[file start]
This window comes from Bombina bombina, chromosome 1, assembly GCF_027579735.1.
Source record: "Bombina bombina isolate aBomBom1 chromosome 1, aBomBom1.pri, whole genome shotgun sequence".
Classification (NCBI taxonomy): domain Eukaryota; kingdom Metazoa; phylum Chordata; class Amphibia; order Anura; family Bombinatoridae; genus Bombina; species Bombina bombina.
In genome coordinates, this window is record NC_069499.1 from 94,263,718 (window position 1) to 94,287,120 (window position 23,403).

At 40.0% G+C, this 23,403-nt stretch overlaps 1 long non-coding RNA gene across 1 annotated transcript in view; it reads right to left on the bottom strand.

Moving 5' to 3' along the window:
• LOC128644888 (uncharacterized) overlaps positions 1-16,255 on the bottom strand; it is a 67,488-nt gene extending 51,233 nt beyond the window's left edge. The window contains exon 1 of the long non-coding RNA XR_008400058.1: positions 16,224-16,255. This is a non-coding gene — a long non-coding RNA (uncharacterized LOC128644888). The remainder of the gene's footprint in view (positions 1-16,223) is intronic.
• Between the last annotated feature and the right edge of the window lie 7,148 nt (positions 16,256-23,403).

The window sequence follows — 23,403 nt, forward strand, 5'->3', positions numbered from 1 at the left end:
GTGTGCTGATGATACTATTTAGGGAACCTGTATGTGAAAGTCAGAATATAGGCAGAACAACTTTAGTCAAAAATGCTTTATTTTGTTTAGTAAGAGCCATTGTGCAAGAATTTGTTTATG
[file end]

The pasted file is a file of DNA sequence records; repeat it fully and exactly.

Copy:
This window comes from Bombina bombina, chromosome 1, assembly GCF_027579735.1.
Source record: "Bombina bombina isolate aBomBom1 chromosome 1, aBomBom1.pri, whole genome shotgun sequence".
Classification (NCBI taxonomy): domain Eukaryota; kingdom Metazoa; phylum Chordata; class Amphibia; order Anura; family Bombinatoridae; genus Bombina; species Bombina bombina.
In genome coordinates, this window is record NC_069499.1 from 94,263,718 (window position 1) to 94,287,120 (window position 23,403).

At 40.0% G+C, this 23,403-nt stretch overlaps 1 long non-coding RNA gene across 1 annotated transcript in view; it reads right to left on the bottom strand.

Moving 5' to 3' along the window:
• LOC128644888 (uncharacterized) overlaps positions 1-16,255 on the bottom strand; it is a 67,488-nt gene extending 51,233 nt beyond the window's left edge. The window contains exon 1 of the long non-coding RNA XR_008400058.1: positions 16,224-16,255. This is a non-coding gene — a long non-coding RNA (uncharacterized LOC128644888). The remainder of the gene's footprint in view (positions 1-16,223) is intronic.
• Between the last annotated feature and the right edge of the window lie 7,148 nt (positions 16,256-23,403).

The window sequence follows — 23,403 nt, forward strand, 5'->3', positions numbered from 1 at the left end:
GTGTGCTGATGATACTATTTAGGGAACCTGTATGTGAAAGTCAGAATATAGGCAGAACAACTTTAGTCAAAAATGCTTTATTTTGTTTAGTAAGAGCCATTGTGCAAGAATTTGTTTATG